Thanks again for all your time and efforts to pass down your knowledge and skill to those of us lacking in both
Glad to hear it Bart.
I will try to get to the Wreck Of The Old 97 someday.
I have had so little time, I don't foresee anything happening right away. These videos take a long time.
Can we make this a sticky??
I "Second" the suggestion for making this a sticky!
Rob's style is great, and a big help to me. I find it a great supplement to the other teaching materials I use, i.e. books and dvd lessons, as well as the BHO video lessons and learning materials others--such as "Banjophobic" (John Boulding), great stuff-- on this forum are so gracious to share.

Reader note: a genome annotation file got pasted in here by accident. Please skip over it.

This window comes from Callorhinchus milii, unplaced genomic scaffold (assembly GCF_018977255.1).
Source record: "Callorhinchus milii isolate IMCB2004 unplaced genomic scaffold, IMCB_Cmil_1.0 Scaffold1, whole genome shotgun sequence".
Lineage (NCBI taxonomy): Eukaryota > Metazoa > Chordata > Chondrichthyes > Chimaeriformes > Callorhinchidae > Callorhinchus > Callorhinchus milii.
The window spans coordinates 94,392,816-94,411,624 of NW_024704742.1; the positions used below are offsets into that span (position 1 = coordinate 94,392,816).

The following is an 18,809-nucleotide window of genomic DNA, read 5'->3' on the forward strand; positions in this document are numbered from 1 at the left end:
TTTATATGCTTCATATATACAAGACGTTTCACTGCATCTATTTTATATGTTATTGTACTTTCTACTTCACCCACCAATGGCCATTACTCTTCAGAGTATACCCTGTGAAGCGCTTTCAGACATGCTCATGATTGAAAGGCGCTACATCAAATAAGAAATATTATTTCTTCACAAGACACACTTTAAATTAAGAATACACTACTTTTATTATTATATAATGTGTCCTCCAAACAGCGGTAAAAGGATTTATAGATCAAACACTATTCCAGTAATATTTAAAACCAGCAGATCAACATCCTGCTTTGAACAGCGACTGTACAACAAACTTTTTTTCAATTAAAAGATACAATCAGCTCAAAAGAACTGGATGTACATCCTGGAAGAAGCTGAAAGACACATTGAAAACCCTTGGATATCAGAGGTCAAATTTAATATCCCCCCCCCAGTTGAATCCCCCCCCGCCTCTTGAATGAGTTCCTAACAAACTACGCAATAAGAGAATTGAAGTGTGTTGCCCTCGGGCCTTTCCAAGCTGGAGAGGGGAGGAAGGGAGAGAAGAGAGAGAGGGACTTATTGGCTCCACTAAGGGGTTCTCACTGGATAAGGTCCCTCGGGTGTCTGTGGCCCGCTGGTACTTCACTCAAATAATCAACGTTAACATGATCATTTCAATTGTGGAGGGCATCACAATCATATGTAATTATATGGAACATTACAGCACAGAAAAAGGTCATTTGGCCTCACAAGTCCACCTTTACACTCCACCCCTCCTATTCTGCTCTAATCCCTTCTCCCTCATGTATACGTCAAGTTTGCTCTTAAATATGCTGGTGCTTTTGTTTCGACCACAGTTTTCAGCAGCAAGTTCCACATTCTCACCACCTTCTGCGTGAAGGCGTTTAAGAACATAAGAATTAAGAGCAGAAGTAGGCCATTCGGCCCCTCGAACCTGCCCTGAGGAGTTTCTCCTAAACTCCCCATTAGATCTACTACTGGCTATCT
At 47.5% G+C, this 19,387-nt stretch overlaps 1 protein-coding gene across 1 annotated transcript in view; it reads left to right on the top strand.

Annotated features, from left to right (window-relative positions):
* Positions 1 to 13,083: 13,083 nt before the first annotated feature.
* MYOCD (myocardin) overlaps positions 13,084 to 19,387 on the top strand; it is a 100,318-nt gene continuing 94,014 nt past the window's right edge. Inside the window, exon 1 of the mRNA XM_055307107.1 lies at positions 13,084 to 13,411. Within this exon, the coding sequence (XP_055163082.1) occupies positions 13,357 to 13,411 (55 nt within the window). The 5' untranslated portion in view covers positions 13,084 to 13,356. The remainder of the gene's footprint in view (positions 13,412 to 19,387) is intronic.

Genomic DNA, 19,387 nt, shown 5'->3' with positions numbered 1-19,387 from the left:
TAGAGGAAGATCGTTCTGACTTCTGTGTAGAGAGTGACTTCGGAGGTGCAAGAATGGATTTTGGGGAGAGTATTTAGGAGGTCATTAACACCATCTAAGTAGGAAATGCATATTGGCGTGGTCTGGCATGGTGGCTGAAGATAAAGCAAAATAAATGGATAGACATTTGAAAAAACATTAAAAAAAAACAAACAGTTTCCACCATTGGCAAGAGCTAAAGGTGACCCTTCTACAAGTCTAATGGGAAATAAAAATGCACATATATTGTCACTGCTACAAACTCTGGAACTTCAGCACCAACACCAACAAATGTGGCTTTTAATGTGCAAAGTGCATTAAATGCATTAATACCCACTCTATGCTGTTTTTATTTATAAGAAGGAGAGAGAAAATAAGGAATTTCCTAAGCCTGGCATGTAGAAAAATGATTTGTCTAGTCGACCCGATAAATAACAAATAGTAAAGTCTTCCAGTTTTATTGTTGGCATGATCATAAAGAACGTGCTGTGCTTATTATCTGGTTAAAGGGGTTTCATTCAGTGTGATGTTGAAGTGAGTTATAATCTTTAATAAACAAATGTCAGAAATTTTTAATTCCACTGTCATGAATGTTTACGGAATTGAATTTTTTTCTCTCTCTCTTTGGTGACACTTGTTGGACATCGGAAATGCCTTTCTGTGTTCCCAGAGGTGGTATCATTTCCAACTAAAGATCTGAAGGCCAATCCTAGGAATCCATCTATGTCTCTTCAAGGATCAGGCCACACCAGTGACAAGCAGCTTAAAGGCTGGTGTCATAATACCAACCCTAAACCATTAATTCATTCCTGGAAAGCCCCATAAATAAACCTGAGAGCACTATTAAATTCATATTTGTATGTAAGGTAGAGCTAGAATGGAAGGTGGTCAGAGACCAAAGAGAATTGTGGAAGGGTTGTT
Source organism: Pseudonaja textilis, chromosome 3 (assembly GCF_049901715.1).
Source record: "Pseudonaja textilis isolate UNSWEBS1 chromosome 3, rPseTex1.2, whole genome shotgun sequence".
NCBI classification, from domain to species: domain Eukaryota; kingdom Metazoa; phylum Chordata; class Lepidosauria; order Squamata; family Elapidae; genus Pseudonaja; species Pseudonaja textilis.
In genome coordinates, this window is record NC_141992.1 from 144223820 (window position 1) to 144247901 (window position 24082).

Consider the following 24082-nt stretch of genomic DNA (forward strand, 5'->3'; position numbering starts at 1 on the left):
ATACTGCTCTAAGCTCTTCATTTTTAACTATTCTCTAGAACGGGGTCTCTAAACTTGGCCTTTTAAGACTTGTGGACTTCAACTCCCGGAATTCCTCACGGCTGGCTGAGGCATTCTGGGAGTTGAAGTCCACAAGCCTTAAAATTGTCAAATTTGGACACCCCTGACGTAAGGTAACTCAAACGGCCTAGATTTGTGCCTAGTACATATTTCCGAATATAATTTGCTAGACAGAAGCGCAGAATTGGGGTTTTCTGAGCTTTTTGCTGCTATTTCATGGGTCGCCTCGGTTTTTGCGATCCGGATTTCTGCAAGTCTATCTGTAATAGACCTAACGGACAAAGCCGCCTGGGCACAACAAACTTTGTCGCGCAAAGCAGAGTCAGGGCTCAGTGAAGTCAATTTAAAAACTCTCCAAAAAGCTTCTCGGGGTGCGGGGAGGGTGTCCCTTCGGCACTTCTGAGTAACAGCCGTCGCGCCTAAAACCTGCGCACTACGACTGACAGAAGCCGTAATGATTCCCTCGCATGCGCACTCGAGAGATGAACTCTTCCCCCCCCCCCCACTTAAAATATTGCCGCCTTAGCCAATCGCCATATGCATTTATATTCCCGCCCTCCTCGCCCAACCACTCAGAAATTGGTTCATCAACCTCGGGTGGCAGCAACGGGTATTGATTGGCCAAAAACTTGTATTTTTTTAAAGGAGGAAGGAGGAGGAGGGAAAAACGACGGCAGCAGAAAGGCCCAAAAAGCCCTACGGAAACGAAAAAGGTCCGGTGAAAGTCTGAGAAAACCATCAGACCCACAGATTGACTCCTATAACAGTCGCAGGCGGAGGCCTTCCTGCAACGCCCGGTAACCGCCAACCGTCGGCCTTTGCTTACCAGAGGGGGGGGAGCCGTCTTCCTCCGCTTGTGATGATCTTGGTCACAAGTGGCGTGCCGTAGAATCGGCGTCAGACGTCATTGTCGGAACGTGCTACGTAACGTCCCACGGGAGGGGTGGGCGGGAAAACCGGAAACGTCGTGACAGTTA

I am another newer banjo student that isn't able to study with a teacher. My work schedule and travel makes that impossible right now. When that changes (hopefully in the next few months) I'll hunt one down, but in the meantime . . .
Add yet another "Many Thanks" to you Rob, from a geezer trying to learn to play banjo! Your style is very comfortable for me.
Oh, and I want to echo the comment "G" made about the side benefit of finding your guitar/ensemble music.
Groovy . . .
Edited by - JCat on 10/25/2009 21:34:18
'Do I need a pre-amp ?' 57 min
'Advice' 3 hrs
'Huber HR30 Tone Ring' 9 hrs